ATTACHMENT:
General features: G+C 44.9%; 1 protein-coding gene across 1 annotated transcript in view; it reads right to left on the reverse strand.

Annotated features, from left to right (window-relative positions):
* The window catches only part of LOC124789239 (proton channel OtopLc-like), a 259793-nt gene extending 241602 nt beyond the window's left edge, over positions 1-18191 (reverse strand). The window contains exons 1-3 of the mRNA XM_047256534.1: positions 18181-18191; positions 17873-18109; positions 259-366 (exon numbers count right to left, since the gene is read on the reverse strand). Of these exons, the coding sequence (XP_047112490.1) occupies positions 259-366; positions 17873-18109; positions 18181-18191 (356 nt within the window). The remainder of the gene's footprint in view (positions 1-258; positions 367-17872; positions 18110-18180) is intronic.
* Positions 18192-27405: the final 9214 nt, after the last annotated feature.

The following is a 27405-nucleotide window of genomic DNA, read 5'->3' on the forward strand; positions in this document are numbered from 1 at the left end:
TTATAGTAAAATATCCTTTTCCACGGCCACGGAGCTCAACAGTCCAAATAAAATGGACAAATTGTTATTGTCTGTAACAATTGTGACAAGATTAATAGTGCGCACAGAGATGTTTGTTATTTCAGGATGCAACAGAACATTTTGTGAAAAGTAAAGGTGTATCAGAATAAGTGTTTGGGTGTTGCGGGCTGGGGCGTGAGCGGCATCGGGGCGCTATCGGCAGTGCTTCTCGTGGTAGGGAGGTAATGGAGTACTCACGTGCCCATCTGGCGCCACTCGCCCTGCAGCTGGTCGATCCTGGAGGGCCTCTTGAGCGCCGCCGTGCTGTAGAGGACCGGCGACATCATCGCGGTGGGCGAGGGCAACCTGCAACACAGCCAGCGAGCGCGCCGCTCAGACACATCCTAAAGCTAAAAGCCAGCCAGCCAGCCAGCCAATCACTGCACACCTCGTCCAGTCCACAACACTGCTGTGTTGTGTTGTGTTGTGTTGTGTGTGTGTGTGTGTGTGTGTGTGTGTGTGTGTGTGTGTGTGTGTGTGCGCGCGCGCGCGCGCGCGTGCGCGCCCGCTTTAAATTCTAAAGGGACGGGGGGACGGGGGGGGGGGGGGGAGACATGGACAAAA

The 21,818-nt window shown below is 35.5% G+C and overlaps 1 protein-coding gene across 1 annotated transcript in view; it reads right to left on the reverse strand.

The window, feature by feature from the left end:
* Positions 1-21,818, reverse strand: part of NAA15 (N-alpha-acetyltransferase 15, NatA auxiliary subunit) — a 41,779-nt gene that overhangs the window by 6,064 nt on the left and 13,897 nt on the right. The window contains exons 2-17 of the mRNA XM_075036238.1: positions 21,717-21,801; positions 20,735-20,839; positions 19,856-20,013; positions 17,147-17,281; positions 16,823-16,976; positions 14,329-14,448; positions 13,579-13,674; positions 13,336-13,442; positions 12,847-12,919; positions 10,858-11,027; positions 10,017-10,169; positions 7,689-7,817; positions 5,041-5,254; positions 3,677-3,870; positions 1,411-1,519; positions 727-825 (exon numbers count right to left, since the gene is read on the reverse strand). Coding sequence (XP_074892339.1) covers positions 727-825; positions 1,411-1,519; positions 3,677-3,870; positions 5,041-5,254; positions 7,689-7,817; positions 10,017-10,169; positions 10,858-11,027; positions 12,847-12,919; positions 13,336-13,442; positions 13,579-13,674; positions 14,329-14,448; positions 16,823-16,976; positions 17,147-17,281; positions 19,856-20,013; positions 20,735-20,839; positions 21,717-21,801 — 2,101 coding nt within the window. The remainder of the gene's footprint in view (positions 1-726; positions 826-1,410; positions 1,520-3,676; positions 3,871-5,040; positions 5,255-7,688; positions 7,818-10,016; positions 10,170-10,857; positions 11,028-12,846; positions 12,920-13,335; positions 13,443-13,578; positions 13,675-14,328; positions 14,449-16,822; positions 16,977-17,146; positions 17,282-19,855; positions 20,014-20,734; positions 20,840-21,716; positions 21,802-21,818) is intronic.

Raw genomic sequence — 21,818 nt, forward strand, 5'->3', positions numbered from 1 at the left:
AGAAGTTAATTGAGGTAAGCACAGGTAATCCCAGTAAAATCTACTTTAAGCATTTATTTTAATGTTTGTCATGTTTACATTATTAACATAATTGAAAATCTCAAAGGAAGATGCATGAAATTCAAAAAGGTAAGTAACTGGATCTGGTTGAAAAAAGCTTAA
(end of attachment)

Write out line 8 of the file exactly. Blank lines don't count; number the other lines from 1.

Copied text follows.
The window, feature by feature from the left end: